Grape hyacinths

Grape hyacinthGrape hyacinthMuscari grape hyacinth
I do love grape hyacinths, and any beginner gardener or home florist should get to love them too. These plants are bullet-proof; in fact in the right conditions they may become a little invasive. But all the more to pick for the vase, right?

Grape-like clusters of bright blue or (less common) yellow or white flowers give this plant its common name. The flowers appear in early spring and naturalise readily, producing fine blue carpets beneath trees and shrubs. They grow in sun or part shade, but in hot areas they need protection from the midday sun.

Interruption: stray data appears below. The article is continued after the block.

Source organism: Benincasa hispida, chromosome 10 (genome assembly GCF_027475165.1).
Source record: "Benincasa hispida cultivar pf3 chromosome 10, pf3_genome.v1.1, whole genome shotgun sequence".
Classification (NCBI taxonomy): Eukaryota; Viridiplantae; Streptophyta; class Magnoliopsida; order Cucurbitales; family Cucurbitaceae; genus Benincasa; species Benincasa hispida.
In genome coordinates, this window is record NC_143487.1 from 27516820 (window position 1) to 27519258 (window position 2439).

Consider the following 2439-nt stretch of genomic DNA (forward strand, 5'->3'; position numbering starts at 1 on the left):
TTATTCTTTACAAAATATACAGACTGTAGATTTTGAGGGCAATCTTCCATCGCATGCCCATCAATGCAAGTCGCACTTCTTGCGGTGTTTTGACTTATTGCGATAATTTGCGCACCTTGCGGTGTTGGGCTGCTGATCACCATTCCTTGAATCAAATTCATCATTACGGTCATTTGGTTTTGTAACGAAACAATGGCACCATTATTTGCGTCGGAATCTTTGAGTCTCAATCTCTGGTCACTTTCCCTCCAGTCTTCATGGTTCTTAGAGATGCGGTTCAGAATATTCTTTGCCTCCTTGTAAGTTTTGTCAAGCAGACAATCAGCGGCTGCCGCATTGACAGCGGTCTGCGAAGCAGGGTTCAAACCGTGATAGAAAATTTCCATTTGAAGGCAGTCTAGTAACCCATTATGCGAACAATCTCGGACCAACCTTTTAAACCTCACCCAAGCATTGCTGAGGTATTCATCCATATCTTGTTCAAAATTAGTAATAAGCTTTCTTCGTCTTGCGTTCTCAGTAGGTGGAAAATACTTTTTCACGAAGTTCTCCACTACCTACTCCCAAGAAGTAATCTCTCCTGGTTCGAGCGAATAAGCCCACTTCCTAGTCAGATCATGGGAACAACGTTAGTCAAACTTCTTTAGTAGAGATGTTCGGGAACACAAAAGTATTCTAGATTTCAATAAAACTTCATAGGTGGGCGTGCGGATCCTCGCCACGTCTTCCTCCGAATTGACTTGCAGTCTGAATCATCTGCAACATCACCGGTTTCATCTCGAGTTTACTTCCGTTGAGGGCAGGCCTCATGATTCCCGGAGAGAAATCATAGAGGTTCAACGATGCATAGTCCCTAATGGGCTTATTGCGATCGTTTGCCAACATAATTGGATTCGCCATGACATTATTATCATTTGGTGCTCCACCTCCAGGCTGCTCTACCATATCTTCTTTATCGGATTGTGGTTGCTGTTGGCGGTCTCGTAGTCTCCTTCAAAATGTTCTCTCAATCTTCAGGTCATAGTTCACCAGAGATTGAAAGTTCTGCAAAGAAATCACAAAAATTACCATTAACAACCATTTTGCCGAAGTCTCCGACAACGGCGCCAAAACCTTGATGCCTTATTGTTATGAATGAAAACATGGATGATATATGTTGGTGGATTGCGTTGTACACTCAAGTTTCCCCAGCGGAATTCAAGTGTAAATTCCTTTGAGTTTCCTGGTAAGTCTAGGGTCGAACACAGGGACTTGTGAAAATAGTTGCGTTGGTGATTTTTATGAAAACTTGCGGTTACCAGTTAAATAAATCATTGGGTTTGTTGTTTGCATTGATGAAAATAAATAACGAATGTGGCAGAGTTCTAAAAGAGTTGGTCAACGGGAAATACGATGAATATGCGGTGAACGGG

Flowers start to decline when bulbs become overcrowded, so if that’s the case, dig up clumps, divide them and replant them around your garden. The bulbs themselves are planted in autumn, in rich, free-draining soil, 10cm deep and 5cm apart.

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